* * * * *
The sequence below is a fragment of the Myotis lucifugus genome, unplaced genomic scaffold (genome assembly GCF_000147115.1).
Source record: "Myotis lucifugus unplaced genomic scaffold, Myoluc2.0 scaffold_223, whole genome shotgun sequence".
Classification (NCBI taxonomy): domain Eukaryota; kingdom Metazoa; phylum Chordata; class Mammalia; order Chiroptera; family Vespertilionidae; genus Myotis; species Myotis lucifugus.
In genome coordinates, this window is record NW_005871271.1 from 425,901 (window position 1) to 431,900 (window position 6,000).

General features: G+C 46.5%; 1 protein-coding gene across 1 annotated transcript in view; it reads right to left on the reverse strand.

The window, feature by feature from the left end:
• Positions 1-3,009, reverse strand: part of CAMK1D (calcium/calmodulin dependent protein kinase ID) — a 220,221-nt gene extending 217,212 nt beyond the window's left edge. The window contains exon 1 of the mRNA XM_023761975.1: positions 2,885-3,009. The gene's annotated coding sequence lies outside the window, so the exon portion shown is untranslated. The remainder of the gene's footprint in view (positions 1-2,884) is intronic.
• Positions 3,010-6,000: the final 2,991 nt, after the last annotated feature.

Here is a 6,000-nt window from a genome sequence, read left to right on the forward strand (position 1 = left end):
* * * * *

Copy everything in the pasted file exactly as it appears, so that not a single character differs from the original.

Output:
The sequence below is a fragment of the Myotis lucifugus genome, unplaced genomic scaffold (genome assembly GCF_000147115.1).
Source record: "Myotis lucifugus unplaced genomic scaffold, Myoluc2.0 scaffold_223, whole genome shotgun sequence".
Classification (NCBI taxonomy): domain Eukaryota; kingdom Metazoa; phylum Chordata; class Mammalia; order Chiroptera; family Vespertilionidae; genus Myotis; species Myotis lucifugus.
In genome coordinates, this window is record NW_005871271.1 from 425,901 (window position 1) to 431,900 (window position 6,000).

General features: G+C 46.5%; 1 protein-coding gene across 1 annotated transcript in view; it reads right to left on the reverse strand.

The window, feature by feature from the left end:
• Positions 1-3,009, reverse strand: part of CAMK1D (calcium/calmodulin dependent protein kinase ID) — a 220,221-nt gene extending 217,212 nt beyond the window's left edge. The window contains exon 1 of the mRNA XM_023761975.1: positions 2,885-3,009. The gene's annotated coding sequence lies outside the window, so the exon portion shown is untranslated. The remainder of the gene's footprint in view (positions 1-2,884) is intronic.
• Positions 3,010-6,000: the final 2,991 nt, after the last annotated feature.

Here is a 6,000-nt window from a genome sequence, read left to right on the forward strand (position 1 = left end):